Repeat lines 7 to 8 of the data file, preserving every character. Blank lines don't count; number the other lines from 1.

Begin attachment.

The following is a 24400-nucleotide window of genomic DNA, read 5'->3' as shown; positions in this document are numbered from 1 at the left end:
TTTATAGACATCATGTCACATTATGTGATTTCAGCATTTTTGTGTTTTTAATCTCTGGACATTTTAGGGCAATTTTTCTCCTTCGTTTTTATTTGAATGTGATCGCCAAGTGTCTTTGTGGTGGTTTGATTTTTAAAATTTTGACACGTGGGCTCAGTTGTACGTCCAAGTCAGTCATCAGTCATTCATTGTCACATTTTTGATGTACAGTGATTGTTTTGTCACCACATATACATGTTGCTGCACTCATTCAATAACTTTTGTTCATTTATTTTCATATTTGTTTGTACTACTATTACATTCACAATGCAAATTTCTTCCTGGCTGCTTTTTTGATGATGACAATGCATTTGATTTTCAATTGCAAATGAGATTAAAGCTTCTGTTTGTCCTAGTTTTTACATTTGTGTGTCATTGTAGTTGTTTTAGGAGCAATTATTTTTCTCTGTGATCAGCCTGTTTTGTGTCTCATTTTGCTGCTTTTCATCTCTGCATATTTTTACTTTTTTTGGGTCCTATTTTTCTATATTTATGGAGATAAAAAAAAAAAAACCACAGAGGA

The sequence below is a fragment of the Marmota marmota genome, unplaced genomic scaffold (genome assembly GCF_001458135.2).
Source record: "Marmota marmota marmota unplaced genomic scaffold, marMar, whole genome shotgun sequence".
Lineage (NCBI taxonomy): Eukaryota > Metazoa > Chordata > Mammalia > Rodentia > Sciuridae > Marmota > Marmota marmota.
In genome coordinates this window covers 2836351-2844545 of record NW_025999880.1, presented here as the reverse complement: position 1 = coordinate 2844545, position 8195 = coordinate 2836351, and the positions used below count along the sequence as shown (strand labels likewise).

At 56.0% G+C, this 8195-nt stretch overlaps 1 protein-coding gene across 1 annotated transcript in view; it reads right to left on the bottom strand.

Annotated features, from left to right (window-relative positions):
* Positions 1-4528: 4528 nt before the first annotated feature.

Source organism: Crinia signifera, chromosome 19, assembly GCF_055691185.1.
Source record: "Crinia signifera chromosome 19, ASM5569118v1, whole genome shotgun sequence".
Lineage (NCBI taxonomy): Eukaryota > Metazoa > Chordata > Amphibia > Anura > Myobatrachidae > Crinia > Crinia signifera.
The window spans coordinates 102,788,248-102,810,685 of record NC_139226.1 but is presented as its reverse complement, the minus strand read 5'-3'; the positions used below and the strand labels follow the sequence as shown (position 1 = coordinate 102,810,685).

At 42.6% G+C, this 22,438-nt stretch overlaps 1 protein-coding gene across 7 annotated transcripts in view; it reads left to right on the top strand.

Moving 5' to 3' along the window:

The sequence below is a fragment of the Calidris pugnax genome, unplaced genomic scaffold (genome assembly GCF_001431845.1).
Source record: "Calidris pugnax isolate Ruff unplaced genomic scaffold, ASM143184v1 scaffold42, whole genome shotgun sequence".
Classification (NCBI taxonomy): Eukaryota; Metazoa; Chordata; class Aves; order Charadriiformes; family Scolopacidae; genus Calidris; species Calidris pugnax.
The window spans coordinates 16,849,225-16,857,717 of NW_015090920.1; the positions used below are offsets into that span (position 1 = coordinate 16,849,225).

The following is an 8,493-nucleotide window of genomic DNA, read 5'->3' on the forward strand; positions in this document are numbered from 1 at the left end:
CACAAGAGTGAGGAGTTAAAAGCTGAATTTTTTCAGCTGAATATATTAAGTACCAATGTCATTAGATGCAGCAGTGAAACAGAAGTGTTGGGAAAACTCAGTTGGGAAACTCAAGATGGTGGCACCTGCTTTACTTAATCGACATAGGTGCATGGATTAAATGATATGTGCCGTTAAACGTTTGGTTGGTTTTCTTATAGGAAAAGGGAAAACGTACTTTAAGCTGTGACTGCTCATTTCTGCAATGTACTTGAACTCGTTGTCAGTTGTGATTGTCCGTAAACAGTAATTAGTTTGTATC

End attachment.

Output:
At 56.0% G+C, this 8195-nt stretch overlaps 1 protein-coding gene across 1 annotated transcript in view; it reads right to left on the bottom strand.

Annotated features, from left to right (window-relative positions):